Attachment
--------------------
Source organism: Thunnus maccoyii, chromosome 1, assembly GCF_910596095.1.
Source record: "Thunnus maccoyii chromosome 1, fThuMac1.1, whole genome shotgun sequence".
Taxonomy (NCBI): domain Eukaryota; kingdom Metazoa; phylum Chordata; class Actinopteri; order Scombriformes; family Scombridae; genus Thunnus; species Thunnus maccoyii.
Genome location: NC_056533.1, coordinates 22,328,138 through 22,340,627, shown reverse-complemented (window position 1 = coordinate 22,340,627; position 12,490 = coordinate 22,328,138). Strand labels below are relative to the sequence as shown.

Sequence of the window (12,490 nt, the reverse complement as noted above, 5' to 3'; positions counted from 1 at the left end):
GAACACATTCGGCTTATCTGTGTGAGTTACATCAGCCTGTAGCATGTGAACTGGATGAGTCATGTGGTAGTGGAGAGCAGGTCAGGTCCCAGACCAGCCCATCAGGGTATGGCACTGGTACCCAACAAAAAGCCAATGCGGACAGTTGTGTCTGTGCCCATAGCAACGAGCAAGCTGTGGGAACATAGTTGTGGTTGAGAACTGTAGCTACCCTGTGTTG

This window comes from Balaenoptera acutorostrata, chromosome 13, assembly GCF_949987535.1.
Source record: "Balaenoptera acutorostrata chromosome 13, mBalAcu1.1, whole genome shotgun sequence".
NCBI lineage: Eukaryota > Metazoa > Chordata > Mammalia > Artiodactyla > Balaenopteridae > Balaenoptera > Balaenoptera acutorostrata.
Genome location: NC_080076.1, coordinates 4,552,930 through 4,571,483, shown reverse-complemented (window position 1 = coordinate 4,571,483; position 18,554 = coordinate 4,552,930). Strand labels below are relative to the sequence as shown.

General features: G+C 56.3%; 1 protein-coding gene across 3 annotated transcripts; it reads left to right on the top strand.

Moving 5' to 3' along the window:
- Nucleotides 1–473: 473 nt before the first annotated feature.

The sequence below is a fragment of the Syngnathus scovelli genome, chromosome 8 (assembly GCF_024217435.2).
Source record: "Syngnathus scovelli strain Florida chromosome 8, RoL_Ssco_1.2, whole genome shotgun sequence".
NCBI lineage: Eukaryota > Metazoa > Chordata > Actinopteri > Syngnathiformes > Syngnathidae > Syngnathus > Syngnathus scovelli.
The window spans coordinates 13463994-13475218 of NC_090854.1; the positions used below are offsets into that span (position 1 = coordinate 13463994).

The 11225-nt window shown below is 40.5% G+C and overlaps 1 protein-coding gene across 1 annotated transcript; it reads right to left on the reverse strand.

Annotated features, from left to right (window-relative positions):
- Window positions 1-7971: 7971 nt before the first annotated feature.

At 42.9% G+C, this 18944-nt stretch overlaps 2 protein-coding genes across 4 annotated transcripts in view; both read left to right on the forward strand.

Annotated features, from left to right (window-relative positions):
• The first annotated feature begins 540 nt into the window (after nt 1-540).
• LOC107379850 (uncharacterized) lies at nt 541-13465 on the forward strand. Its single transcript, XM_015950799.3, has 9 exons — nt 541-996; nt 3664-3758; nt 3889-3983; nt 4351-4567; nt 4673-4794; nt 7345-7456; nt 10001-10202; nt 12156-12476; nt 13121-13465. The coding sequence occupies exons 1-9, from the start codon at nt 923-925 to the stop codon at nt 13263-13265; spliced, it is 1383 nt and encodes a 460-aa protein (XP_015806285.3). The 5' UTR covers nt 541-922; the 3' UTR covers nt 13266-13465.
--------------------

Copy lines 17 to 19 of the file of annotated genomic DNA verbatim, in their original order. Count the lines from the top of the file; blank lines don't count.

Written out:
The window spans coordinates 13463994-13475218 of NC_090854.1; the positions used below are offsets into that span (position 1 = coordinate 13463994).

The 11225-nt window shown below is 40.5% G+C and overlaps 1 protein-coding gene across 1 annotated transcript; it reads right to left on the reverse strand.

Annotated features, from left to right (window-relative positions):